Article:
It is noted that for some applications it may be desired to prevent the full flow of hot water which occurs when the valve is rotated a full 90 degrees to the left of the central position. To prevent the scalding possibility presented by extremly hot water, the keyway 200 may be milled so that only a 45° rotation, for example, is permitted to the left.
Thus it can be appreciated that the mixing of hot and cold water is complementary. For example, as the hot water flow is decreased, the cold water flow will increase a corresponding amount. The total amount of water flowing through mixing valve 180 will, therefore, remain substantially constant regardless of the water temperature selected by the user.
As described and illustrated, the invention comprises a faucet having a number of novel features all incorporated in a single unit which is adapted for use as a single cold water faucet or as a faucet for hot and cold mixed water.
The water conserving faucet has a self-closing and non-hold-open features which, after a predetermined period of time, automatically shut off flow regardless of a continued depression of the push button. The faucet is provided with an automatic flow regulator for regulating the water flow to a relatively constant value regardless of the variation in the inlet water pressures. The invention, therefore, provides both a constand period of water flow and constant volume of water for each use of the faucet. Finally, the faucet design may be easily modified to include a mixing valve for the mixing of hot and cold water for applications requiring a tempered mixture.
All of the foregoing features are combined into a single removable unit with the various elements constructed of the cartridge type so they can be readily replaced for servicing the same.
The cartridge 10 may be a replacement throwaway item so that after whatever period of time and use is required to clog, wear, or otherwise make the cartridge inoperative of or needing repair, the entire cartridge may be removed and replaced. This only requires that the push button 146 be removed by first taking off the top cap 154, removing the screws 148, and lifting off the push button. Then the retainer 144 is removed and the cartridge 10 in its entirety may be lifted out of the housing and replaced. The cartridge housing with the top closure 126 securely mounted in the upper end thereof, and either with or without the FIG. 2 mixing valve in the lower end thereof, is an intergral composite unit. When a new cartridge is inserted, the projecting pilot on the end of the lower cover 141, either with or without the mixing valve, will guide the insertion of the cartridge until the key 199 fits in its slot 200 or 201 and the retainer, screws, push button and cover reassembled. All of this can be done by unskilled labor which greatly reduces the expense, service, replacement, etc.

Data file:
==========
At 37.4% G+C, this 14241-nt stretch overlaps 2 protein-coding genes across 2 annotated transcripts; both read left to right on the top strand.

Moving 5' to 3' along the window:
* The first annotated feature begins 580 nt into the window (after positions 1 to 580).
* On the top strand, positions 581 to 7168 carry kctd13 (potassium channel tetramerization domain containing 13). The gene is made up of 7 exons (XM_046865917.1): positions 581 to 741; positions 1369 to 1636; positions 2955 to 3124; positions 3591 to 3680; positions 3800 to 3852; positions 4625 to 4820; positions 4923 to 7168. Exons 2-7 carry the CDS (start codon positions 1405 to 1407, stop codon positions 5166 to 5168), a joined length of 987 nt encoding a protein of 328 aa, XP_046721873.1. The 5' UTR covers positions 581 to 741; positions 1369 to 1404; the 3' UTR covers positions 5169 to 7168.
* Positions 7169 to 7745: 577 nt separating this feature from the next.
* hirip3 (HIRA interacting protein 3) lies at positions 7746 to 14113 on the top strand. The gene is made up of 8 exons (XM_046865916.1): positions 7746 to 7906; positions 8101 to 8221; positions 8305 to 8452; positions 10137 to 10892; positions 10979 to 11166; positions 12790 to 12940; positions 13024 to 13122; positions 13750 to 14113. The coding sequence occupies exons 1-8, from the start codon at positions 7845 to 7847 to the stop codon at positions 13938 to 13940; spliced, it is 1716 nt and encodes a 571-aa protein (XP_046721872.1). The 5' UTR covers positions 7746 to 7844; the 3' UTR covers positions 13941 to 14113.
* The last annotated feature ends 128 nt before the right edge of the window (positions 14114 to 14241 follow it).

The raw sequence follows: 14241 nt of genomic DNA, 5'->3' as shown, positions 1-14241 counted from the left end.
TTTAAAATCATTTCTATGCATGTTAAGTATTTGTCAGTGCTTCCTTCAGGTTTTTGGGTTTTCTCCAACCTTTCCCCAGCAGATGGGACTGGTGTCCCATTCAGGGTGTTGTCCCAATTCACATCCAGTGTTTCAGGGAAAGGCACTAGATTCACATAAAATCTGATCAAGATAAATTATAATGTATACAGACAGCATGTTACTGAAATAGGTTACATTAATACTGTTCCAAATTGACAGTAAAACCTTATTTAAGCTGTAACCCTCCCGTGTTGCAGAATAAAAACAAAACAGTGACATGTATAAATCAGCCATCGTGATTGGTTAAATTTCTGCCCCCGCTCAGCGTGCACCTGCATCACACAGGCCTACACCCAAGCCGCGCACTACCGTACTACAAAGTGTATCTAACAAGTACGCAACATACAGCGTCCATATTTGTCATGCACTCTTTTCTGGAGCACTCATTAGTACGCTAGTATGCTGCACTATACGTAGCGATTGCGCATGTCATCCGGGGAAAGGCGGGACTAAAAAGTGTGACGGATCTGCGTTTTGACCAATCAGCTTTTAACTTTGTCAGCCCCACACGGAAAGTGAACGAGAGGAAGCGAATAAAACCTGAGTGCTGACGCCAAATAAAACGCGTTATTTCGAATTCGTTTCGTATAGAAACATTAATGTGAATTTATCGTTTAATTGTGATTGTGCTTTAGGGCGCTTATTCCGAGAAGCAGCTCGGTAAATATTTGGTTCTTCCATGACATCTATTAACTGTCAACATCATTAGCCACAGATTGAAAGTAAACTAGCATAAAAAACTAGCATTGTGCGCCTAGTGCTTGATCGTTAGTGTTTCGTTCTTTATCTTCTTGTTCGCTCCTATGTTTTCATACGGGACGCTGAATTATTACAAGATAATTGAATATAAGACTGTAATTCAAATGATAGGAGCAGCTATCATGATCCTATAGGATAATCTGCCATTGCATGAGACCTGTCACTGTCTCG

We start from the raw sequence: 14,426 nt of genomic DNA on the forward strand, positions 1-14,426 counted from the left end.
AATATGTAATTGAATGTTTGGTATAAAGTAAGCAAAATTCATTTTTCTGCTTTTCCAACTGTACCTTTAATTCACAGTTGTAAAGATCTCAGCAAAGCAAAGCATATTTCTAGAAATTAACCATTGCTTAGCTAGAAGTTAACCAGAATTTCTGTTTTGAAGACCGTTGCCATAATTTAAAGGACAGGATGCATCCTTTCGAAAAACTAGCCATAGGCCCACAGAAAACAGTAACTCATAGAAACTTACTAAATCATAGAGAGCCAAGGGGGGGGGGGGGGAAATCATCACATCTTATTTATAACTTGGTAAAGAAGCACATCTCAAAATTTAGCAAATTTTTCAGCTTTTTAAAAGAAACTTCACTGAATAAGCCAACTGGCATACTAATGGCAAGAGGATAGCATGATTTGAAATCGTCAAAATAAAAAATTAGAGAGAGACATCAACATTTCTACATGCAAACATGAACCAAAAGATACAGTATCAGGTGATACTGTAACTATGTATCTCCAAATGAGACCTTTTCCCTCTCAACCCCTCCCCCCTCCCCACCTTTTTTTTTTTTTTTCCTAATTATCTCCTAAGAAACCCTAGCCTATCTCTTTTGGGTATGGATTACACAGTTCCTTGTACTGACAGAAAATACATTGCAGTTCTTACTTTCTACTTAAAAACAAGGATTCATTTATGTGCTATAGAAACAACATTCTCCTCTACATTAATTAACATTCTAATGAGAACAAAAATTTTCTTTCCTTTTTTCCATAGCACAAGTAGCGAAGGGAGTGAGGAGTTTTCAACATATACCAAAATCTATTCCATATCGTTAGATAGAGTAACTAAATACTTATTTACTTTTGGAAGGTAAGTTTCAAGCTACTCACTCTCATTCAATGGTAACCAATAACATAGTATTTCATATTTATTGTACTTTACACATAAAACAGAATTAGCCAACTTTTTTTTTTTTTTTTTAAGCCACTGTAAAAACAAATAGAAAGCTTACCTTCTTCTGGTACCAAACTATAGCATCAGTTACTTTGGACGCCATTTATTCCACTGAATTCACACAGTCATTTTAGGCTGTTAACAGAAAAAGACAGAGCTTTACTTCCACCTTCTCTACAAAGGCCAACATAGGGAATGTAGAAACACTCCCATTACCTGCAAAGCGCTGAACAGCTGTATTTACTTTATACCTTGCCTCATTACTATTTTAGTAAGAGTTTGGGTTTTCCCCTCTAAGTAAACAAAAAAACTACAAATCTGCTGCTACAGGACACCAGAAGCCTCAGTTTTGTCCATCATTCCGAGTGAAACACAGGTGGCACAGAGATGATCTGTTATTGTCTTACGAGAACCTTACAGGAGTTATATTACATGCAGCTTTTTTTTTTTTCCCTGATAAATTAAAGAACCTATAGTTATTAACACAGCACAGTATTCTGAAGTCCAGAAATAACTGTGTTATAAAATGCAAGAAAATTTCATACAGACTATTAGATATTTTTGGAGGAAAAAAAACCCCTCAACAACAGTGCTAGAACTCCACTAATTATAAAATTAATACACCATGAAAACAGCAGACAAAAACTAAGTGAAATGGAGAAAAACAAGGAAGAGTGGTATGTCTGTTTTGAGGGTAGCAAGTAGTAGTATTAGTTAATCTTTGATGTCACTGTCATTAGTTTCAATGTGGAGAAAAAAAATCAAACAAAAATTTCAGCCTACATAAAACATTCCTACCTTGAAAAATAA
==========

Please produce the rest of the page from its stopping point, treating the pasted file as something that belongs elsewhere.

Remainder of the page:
Whereas the preferred form of the invention has been shown and described herein, it should be realized that there may be many modifications, substitutions and alterations thereto.
|Patente citada||Fecha de presentación||Fecha de publicación||Solicitante||Título|
|US1624130 *||20 Mar 1925||12 Abr 1927||Robert Beggs Thomas||Flush valve|
|US1971186 *||30 Nov 1932||21 Ago 1934||Joseph Kornas||Faucet|
|US2202971 *||11 Dic 1937||4 Jun 1940||Vedoe Anton M||Faucet|
|US3279742 *||13 Ago 1964||18 Oct 1966||Sloan Valve Co||Flush valves|
|US3608587 *||6 Ago 1969||28 Sep 1971||Ross Operating Valve Co||Single spindle four-way valve|
|US3646958 *||22 Sep 1969||7 Mar 1972||Niederscheld Gmbh Armaturwerk||Quick-acting valve with rocker-type operating button|
|US3791618 *||1 May 1972||12 Feb 1974||Sloan Valve Co||Quiet flow device for flush valves|
|US3998241 *||6 Feb 1976||21 Dic 1976||Elk Manufacturing Company, Inc.||Single control faucet|
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|GB1471912A *||Título no disponible|
|Patente citante||Fecha de presentación||Fecha de publicación||Solicitante||Título|
|US4471939 *||1 Sep 1983||18 Sep 1984||Scragg Edgar Peter||Timer|
|US4768553 *||19 Ene 1988||6 Sep 1988||Imo Delaval Inc.||Timed shut-off mixing water valve|
|US5755258 *||27 Feb 1997||26 May 1998||Friedrich Grohe Ag||Single-lever mixing valve with valve cartridge|
|US7134451 *||7 Oct 2004||14 Nov 2006||Geberit Technik Ag||Metering faucet assembly including temperature control|
|US8056578||31 Ene 2008||15 Nov 2011||Moen Incorporated||Valve cartridge with lobular key|
|US8517055||4 Oct 2011||27 Ago 2013||Moen Incorporated||Valve cartridge with lobular key|
|US8555922 *||10 Oct 2008||15 Oct 2013||Zurn Industries, Llc||Metering mixing faucet|
|US20100171059 *||22 May 2008||8 Jul 2010||Asahi Organic Chemicals Industry Co., Ltd.||Valve|
|Clasificación de EE.UU.||137/454.6, 137/607, 220/315, 137/636.4, 251/21, 251/44|
|Clasificación internacional||F16K27/06, F16K11/085, F16K31/44, F16K21/04|
|Clasificación cooperativa||Y10T137/87692, Y10T137/7668, F16K21/04, F16K11/085, Y10T137/87088|
|Clasificación europea||F16K11/085, F16K21/04|